Which Type of Thermometer Is the Most Accurate?

Medically Reviewed on 8/24/2021
which type of thermometer is the most accurate
Digital thermometers give the most accurate body temperature readings. Learn about 4 different types of medical thermometers

Checking your temperature with a reliable medical thermometer can be very helpful in managing illness at home. And nowadays, most thermometers give accurate results within a few seconds. So how do you choose the right one for you and your family?

Digital thermometers give the most accurate body temperature readings. But the best thermometer is one that can be used easily and correctly. It is also helpful if your thermometer comes from a reliable manufacturer. Rectal thermometers are still considered by many doctors to be the most accurate for babies and children, but oral and forehead thermometers are also reliable and more convenient to use.

How do temperature readings vary?

Based on how a thermometer is administered, readings can vary:

  • Rectal temperature readings are about 0.5 to 1 degrees F higher than oral temperature readings.
  • Armpit (axillary) temperature readings are usually 0.5 to 1 degrees F lower than oral temperature readings. 
  • Ear (tympanic) temperature readings are about 0.5 to 1 degrees F higher than oral temperature readings.
  • Forehead (temporal) scanner readings are around 0.5 to 1 degrees F lower than oral temperature readings.

4 different types of medical thermometers

A typical thermometer is made up of two primary components: sensor and numerical reading. These make the temperature measurement visible in numerical value, which can be shown in Celsius or Fahrenheit. 

Below are 4 different types of medical thermometers and how they’re used.

1. Digital thermometers

Digital thermometers are more advanced types of thermometers, and when used correctly, provide the most accurate results. They are also easy to use, cost-friendly, and are widely available. 

These thermometers typically operate using heat sensors, which help measure the temperature of the human body. An electronic circuit and a display screen are used to display temperature readings. They are widely used to record readings from under the armpit and tongue or the rectum.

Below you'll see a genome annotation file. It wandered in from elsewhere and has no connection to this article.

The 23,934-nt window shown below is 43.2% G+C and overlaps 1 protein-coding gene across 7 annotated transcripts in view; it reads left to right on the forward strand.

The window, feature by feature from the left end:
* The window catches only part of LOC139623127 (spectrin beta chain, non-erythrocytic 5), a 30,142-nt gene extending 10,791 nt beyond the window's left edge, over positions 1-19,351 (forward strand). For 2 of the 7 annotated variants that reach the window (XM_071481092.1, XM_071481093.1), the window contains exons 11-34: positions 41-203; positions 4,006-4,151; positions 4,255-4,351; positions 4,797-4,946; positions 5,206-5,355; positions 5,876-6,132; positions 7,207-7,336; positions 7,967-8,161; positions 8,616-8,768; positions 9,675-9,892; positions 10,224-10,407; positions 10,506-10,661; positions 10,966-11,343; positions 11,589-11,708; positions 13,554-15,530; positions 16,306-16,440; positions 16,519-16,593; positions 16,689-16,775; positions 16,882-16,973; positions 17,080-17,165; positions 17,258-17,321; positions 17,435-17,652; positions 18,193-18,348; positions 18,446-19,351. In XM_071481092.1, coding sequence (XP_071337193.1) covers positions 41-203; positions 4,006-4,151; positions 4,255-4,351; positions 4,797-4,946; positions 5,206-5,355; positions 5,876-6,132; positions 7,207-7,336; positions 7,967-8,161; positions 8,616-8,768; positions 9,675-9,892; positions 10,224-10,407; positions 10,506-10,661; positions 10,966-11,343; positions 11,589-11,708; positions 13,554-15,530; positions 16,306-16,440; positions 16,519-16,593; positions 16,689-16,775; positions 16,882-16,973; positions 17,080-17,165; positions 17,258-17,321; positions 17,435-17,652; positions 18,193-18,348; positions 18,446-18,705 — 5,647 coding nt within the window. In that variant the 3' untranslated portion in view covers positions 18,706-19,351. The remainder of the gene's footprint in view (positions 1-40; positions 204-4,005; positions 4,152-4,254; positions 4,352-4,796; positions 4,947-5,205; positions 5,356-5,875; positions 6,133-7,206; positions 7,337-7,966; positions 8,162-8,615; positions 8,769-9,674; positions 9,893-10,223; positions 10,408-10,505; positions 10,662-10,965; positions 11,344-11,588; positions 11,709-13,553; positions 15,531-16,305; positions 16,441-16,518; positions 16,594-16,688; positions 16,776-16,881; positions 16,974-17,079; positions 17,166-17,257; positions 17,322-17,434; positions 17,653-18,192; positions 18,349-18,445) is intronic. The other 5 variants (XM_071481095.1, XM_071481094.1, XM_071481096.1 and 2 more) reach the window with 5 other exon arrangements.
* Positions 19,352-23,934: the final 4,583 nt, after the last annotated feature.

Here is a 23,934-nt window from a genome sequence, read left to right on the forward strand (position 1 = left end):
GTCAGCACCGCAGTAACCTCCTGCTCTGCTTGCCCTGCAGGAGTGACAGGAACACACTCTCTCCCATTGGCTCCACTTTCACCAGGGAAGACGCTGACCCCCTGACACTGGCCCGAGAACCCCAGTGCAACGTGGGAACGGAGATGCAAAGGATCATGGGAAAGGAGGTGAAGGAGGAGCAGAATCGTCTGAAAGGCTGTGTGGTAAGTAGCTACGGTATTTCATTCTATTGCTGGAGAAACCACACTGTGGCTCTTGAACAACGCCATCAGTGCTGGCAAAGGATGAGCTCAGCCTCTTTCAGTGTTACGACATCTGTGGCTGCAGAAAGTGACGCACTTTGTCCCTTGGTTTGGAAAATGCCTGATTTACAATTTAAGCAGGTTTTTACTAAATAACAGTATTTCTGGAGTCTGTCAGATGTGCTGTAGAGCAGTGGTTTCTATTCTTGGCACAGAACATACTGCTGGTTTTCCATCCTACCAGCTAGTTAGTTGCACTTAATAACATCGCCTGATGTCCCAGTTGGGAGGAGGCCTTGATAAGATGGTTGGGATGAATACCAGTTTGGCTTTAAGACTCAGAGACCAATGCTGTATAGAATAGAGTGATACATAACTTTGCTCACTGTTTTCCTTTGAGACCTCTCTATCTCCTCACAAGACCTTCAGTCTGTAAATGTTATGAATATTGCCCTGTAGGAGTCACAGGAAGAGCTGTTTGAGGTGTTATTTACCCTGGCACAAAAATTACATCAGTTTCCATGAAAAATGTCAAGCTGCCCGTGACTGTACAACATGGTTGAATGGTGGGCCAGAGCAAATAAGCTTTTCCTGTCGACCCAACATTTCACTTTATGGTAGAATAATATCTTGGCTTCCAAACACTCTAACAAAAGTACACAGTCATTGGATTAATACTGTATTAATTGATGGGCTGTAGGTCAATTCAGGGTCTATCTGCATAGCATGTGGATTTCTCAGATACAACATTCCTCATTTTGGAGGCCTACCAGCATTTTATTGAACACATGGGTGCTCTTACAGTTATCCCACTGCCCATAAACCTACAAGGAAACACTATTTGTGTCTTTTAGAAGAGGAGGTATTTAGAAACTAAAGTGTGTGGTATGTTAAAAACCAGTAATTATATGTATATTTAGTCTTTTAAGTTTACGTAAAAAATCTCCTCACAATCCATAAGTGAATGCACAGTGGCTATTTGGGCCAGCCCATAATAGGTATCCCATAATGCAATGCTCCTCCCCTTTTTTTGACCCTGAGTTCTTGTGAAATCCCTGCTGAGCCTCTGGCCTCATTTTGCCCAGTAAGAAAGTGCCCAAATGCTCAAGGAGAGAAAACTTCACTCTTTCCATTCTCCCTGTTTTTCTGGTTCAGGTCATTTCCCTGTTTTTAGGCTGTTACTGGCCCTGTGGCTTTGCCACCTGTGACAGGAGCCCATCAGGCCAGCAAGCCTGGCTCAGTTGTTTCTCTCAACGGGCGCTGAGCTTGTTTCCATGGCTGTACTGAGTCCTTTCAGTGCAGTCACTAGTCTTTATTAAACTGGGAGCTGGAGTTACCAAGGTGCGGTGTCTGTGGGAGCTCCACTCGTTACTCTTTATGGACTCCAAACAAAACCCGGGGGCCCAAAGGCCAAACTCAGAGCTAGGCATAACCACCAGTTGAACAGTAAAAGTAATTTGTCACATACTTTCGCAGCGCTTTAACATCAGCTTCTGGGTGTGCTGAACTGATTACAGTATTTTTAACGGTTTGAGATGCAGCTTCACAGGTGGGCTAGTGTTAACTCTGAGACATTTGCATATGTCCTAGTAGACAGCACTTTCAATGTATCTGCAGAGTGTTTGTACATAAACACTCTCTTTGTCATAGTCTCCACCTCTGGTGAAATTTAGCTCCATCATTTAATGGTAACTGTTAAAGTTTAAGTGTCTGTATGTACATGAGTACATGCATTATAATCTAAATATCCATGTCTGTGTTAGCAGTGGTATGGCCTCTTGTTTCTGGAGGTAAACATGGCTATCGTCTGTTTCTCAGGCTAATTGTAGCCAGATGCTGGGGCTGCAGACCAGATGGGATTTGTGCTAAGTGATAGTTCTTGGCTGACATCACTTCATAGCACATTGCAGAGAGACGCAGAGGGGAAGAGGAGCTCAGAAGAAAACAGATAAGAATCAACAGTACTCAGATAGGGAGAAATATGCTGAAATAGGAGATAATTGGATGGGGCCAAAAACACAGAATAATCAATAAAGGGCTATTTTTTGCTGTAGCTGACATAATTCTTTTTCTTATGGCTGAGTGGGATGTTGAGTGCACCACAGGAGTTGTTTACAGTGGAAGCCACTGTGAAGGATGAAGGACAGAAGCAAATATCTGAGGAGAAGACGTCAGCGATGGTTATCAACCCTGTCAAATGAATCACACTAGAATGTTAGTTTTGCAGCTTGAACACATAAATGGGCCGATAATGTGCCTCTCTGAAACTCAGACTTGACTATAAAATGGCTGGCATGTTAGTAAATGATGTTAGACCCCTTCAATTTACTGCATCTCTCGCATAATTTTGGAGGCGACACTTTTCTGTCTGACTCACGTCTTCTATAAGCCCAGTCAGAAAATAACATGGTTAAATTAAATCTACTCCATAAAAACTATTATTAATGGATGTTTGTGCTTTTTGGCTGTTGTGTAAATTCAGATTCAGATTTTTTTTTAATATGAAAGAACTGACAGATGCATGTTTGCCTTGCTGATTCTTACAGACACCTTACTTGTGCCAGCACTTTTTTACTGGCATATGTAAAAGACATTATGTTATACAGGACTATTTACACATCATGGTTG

2. Clinical thermometers

Clinical thermometers, also called medical thermometers, are particularly designed for clinical purposes and used to measure the temperature of the human body. They are made of a long narrow glass tube that contains a bulb with mercury at its end. Currently, mercury thermometers are replacing digital thermometers due to environmental and safety concerns and require sterilization before use. 

The average temperature of the human body is 98.6 degrees F, although this range can vary between 95 to 107.6 degrees F. Clinical thermometers are designed to measure this typical temperature range.

3. Electronic ear thermometers

Electronic ear thermometers use infrared technology to measure the body temperature from inside the ear canal. They are also called tympanic thermometers because they measure temperature using the tympanic membrane with infrared energy given off by the heat source. These thermometers capture body temperatures quickly and are best suited for children. 

4. Forehead thermometers

Forehead thermometers capture the superficial temporal artery's temperature (a sub branch of the carotid artery) using infrared sensors. These thermometers have become quite popular because of their non-contact mechanism and are often used to measure people's temperatures in airports, stations, stores, and stadiums. 

While convenient because they do not require physical contact, forehead thermometers are not accurate because the temperature readings usually run about 1 degree F lower than digital thermometers.


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Medically Reviewed on 8/24/2021
Kemp C, ed. Temporal Artery Thermometers May Rival Rectal Thermometers in ED. AAP News. April 2013; 34 (4):2. https://aappublications.org/content/34/4/2.1

Mayo Clinic. Thermometer Basics: Taking Your Child's Temperature. https://mayoclinic.org/healthy-lifestyle/infant-and-toddler-health/in-depth/thermometer/art-20047410

Mogensen CB, Wittenhoff L, Fruerhøj G, Hansen S. Forehead or Ear Temperature Measurement Cannot Replace Rectal Measurements, Except for Screening Purposes. BMC Pediatr. Published 2018 Jan 26. doi:10.1186/s12887-018-0994-1

U.S. Food and Drug Administration. Non-contact Infrared Thermometers. https://www.fda.gov/medical-devices/general-hospital-devices-and-supplies/non-contact-infrared-thermometers

Non-Contact Thermometers for Detecting Fever: A Review of Clinical Effectiveness [Internet]. Ottawa (ON): Canadian Agency for Drugs and Technologies in Health. 2014 Nov 20. https://ncbi.nlm.nih.gov/books/NBK263237/